BYU's Campus Education Week continues 90-year tradition

Published: Monday, Aug. 13 2012 8:00 a.m. MDT

Which is not to say that every class needs to be scripturally or doctrinally-based. Scanning the class schedule for 2012, in addition to the classes on the LDS scriptures and church history, there are also classes on the arts, communication, family and marriage, finance, fitness, government, law, music, parenting, psychology and self-improvement. But in every class, Payne said, "we anticipate our presenters will bring statements from church leaders and the scriptures to bear on the subject, even if it isn't necessarily a doctrinal class."

The success of teachers and presenters is a critical element to the ongoing popularity of Education Week.

"It all begins with our faculty," Payne said. "They are all solid, well-grounded in the gospel and experts in their respective fields. When people come, they find that their needs are being met by good instructors talking about things they need or want to hear. The popularity of Education Week is dependant on getting these great instructors."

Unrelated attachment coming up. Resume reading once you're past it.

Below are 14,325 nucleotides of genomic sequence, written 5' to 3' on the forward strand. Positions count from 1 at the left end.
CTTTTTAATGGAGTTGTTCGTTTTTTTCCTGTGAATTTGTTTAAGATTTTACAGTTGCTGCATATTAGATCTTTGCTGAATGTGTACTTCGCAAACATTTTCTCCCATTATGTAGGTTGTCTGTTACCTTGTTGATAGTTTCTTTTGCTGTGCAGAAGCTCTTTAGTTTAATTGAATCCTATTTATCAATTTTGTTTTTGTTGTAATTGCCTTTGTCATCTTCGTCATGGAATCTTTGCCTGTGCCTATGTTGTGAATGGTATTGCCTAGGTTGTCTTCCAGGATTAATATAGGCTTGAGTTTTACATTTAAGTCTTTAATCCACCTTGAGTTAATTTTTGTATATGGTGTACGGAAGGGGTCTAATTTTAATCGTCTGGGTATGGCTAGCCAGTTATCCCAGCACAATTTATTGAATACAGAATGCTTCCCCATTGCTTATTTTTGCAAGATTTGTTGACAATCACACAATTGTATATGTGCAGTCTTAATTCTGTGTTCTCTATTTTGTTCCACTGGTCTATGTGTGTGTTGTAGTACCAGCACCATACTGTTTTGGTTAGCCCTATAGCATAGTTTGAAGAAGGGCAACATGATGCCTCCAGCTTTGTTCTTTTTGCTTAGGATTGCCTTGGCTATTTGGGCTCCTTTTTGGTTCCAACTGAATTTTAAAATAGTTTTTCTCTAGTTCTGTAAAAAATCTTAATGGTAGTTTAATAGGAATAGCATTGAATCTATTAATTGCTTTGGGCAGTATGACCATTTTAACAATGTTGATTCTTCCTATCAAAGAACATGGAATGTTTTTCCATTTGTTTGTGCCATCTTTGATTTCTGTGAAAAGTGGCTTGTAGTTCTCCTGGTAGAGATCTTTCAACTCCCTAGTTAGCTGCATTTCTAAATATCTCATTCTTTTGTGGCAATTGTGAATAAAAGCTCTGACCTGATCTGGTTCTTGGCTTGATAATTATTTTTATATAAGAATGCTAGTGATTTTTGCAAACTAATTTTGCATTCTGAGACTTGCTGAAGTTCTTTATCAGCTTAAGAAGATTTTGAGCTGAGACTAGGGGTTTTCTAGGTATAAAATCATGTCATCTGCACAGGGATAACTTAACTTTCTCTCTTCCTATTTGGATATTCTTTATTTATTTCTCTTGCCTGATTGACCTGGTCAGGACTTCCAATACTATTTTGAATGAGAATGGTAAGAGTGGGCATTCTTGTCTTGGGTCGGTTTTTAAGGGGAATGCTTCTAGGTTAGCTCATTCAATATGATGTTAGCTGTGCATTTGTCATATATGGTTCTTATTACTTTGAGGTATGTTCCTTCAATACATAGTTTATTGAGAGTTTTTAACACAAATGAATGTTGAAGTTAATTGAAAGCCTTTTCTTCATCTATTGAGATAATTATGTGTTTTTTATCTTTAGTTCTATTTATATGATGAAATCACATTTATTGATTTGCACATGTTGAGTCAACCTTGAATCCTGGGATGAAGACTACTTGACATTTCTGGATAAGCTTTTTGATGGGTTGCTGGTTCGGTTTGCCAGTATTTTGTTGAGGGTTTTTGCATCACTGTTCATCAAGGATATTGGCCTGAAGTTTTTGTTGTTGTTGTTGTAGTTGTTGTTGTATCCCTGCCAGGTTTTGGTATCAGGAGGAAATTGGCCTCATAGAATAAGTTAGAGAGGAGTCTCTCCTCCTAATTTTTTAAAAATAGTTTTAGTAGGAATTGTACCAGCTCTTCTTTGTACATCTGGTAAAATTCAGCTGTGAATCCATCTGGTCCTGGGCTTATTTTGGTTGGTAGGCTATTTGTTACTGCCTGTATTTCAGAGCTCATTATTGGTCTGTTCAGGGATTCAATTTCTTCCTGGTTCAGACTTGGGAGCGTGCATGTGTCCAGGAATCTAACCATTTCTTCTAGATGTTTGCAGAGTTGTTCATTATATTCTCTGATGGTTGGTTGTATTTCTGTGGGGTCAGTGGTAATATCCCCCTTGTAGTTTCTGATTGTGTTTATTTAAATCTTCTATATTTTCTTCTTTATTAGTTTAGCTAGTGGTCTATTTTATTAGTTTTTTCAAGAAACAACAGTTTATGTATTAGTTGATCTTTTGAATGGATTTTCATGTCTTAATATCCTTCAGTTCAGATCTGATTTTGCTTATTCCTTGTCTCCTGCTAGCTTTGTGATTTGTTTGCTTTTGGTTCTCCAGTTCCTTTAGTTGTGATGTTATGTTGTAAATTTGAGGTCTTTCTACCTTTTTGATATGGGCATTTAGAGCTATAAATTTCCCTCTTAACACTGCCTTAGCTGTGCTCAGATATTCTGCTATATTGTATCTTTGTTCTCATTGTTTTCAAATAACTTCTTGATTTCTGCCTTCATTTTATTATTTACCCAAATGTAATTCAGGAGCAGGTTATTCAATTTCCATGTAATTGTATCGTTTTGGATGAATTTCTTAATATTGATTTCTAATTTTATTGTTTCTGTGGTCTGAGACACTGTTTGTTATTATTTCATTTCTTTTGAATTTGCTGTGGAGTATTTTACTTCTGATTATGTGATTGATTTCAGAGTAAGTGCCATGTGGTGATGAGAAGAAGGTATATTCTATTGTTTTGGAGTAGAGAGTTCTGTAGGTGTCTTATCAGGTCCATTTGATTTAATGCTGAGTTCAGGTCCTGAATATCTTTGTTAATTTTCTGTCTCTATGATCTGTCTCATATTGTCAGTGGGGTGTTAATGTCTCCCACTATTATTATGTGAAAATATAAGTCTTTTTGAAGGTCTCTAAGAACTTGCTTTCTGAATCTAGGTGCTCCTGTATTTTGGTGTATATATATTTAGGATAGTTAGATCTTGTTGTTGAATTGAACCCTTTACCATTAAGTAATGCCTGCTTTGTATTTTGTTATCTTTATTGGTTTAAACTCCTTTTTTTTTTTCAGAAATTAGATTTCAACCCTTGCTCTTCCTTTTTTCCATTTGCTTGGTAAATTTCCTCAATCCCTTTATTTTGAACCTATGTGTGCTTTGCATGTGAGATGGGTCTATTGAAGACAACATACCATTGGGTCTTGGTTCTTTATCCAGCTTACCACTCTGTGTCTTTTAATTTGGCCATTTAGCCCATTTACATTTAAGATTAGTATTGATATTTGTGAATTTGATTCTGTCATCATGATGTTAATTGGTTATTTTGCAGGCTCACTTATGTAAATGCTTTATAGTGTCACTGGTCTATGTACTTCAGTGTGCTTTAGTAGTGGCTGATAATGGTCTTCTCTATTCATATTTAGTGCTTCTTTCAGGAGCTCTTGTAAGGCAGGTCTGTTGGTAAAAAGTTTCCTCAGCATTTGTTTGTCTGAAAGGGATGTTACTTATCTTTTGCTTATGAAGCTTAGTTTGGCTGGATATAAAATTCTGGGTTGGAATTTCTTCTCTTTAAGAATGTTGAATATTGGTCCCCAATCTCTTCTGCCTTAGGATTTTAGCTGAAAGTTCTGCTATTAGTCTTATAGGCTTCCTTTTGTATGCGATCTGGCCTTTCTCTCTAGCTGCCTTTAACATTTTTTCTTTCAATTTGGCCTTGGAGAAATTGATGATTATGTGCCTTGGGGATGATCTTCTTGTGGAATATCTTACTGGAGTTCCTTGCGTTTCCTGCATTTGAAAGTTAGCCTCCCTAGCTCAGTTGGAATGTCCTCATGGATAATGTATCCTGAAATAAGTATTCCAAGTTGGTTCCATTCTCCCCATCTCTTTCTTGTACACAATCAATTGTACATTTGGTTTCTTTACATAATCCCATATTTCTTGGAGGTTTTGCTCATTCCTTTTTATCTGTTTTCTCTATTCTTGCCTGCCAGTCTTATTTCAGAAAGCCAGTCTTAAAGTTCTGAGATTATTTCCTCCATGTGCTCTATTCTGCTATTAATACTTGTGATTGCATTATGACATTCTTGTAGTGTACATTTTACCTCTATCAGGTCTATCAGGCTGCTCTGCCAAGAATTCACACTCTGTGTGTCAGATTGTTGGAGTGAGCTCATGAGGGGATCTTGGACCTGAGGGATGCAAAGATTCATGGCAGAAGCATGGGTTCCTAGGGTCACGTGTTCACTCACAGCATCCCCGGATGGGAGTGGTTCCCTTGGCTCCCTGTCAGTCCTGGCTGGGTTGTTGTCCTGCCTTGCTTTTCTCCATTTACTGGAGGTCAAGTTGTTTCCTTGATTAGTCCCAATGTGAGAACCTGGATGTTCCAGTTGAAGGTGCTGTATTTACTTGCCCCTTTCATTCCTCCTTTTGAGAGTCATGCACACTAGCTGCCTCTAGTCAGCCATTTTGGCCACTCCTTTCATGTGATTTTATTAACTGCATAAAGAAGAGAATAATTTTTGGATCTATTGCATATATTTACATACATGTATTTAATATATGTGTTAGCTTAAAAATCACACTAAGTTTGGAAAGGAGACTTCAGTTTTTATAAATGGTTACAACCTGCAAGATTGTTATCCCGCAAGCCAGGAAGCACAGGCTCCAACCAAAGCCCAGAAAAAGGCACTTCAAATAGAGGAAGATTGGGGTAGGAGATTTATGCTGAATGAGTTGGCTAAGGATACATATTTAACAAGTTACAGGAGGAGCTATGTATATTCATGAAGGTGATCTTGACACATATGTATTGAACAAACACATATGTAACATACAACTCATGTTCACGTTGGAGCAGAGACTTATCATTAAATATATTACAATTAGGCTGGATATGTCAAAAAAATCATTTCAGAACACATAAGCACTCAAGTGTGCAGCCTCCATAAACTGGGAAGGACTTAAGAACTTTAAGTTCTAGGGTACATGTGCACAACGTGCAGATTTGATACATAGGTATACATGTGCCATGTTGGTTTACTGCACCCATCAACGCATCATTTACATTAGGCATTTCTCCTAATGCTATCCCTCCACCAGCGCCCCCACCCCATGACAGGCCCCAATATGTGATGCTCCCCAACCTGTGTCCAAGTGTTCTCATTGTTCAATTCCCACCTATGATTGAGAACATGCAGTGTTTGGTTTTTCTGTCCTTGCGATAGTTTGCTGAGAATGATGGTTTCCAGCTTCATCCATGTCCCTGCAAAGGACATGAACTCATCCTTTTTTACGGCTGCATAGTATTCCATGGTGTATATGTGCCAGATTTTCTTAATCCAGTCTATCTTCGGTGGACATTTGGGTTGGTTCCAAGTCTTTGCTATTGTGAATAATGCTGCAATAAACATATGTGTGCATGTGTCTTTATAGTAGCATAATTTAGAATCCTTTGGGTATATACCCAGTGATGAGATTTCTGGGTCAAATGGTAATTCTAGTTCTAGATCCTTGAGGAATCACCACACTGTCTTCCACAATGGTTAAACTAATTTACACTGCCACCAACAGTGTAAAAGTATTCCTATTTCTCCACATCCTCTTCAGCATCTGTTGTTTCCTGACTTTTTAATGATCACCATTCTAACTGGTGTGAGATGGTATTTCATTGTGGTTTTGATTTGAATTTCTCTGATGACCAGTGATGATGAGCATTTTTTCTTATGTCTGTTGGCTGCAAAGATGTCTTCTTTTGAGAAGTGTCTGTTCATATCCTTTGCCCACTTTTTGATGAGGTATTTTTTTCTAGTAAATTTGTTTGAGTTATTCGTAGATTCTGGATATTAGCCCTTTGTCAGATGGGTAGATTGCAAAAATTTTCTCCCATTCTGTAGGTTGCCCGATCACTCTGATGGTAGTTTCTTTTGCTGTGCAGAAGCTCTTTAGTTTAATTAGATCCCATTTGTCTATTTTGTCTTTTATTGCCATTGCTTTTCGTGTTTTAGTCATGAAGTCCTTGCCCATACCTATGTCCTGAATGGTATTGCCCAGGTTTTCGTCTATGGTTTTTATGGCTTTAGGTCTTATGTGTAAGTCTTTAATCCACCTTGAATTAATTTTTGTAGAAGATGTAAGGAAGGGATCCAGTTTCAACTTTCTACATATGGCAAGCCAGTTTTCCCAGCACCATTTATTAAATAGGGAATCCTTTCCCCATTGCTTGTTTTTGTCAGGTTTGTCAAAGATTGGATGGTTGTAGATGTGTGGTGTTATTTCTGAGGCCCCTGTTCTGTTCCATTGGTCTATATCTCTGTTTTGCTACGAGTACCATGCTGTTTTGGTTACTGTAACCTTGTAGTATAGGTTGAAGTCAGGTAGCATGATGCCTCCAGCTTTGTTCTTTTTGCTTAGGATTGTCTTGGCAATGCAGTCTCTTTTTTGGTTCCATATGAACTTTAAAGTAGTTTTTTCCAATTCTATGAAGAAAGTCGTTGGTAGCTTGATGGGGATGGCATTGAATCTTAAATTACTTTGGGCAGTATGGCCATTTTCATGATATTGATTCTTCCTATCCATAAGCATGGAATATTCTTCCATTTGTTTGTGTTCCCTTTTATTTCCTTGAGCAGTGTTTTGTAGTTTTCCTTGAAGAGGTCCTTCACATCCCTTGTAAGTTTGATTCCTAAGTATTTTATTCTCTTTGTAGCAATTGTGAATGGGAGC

It seems to be a good experience for the teachers, as well.

"I'm super excited to be teaching again at Campus Education Week this year," wrote singer/presenter Vanessa Joy in her online blog. "I've met so many wonderful people and made some great friends."

"This is my eighth year teaching at Education Week," wrote Dawn Thurston after teaching about writing personal and family histories at last year's event. "I always come away from the experience touched and inspired by the many wonderful people I've met who are fired up with a sense of mission to write their personal and family stories."

Which is one of the reasons Payne thinks instructors enjoy teaching at Education Week. As Thurston said, those who attend the classes are "fired up."

"We frequently hear from our presenters about how great it is to teach people who are there because they really want to be there," Payne said. "For a lot of teachers, that's an unusual experience, and they really enjoy it."

And then there's the BYU campus itself, which enhances the unique feeling of spiritual commitment that exists at Education Week.

"People come to just soak up the atmosphere," Payne said. "Part of that has to do with the spirit that is always here on this campus, and part of it has to do with a lot of work from a lot of people: the grounds crews, the scheduling coordinators, the dining service, the campus housing office — you name it, there are hundreds and hundreds of BYU employees assisting in this effort.

"Everyone knows it's an important week," he continued, "and everyone jumps in to make it a great experience."

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